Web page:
Q&A: Causal link between COVID-19 and hearing, balance disorders ‘weak’
A growing amount of evidence, albeit limited in its strength, suggests that auditory and vestibular effects should be added to the list of symptoms linked to COVID-19, according to an expert.
Colleen Le Prell, PhD, a professor and chair of the department of speech, language and hearing at the University of Texas at Dallas, said the inflammatory effects of COVID-19 in neurological tissue may be to blame.
“Inflammation can damage the auditory and vestibular pathways in the peripheral and central nervous system, just as it damages smell and taste pathways and other neural systems,” she said in a press release.
Le Prell cautioned that unproven treatments for COVID-19, such as chloroquine and hydroxychloroquine, may also have adverse auditory effects, particularly in patients with kidney problems.
“When the kidneys are not functioning properly, the drug may not [be] metabolized and eliminated from the body as quickly, which can increase physiological drug concentrations and risk of side effects,” Le Prell said in the release. “Old age is often accompanied by decreased renal function, and COVID-19 can cause renal dysfunction, which increases the risk that a patient who is given an experimental therapy for COVID-19 will be at risk for ototoxicity.”
In an interview with Healio Primary Care, she discussed the limitations of the evidence surrounding the link between COVID-19 and hearing and balance disorders, the duration of such symptoms, who might be more susceptible to these effects and more.
Healio Primary Care: What evidence is there to suggest that hearing and balance disorders are symptoms of COVID-19? How strong is the evidence?
Le Prell: Most of the evidence that hearing and balance disorders are symptoms of COVID‐19 comes from case reports and retrospective reviews using patient databases. Thus, much of the data is descriptive in nature, providing statistical information about the percent of patients hospitalized with COVID-19 who also have documentation of specific symptoms such as hearing loss, tinnitus or balance disorders. Some studies specify new hearing loss, tinnitus or balance disorders, but some studies might identify people with preexisting symptoms if their methodology is not limited to new symptoms. These studies also generally have not included any control population to look at the prevalence of symptoms in age‐ or otherwise-matched individuals who have not tested positive for COVID‐19. Thus, the evidence for causal relationships is relatively weak, suggesting but not confirming possible relationships.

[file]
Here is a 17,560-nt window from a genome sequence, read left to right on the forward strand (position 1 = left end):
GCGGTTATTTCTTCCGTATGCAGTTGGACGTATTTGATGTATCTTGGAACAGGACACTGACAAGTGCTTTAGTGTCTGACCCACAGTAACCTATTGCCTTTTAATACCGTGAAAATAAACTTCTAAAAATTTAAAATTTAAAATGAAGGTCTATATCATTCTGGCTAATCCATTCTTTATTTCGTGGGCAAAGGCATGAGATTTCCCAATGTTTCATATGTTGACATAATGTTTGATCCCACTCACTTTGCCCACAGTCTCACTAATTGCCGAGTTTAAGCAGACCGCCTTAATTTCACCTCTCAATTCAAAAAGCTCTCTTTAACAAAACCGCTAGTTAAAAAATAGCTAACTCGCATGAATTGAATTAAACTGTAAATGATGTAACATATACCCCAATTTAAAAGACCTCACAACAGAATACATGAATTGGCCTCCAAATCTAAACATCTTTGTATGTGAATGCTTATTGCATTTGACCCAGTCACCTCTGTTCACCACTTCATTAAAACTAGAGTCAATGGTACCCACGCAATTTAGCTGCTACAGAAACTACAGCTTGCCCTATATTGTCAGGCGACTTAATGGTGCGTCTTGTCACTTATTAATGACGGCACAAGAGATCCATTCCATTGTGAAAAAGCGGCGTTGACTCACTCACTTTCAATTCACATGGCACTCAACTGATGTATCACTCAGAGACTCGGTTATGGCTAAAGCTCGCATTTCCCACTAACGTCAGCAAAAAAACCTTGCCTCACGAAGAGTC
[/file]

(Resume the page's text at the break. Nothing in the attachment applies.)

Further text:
Healio Primary Care: About how long do hearing and balance disorders related to COVID‐19 last?
Le Prell: I am not aware of any data regarding the duration of hearing and balance disorders after COVID‐19. Depending on the specific pathology that underlies the disorder, recovery may or may not be possible. Many of the cells in the cochlea do not have a regenerative process and if those cells die, they are not replaced by new cell growth.
Healio Primary Care: Does COVID-19 severity impact the likelihood of developing these symptoms?
Le Prell: The majority of the published research is drawn from severe COVID‐19 cases, requiring hospitalization for other severe and possible life‐threatening symptoms. One study looked at individuals who were identified as asymptomatic cases, and the asymptomatic group had poorer hearing outcomes compared to a control group that was specifically recruited as a normal hearing control group. The small observed differences need to be interpreted with caution as it is possible that the experimental group (identified as asymptomatic) could have had hearing loss prior to the COVID‐19 infection. Prospective longitudinal data, in which changes in hearing within the same group of people are monitored, are needed. Those data allow the amount of hearing change over time in those with and without COVID‐19 infection to be determined.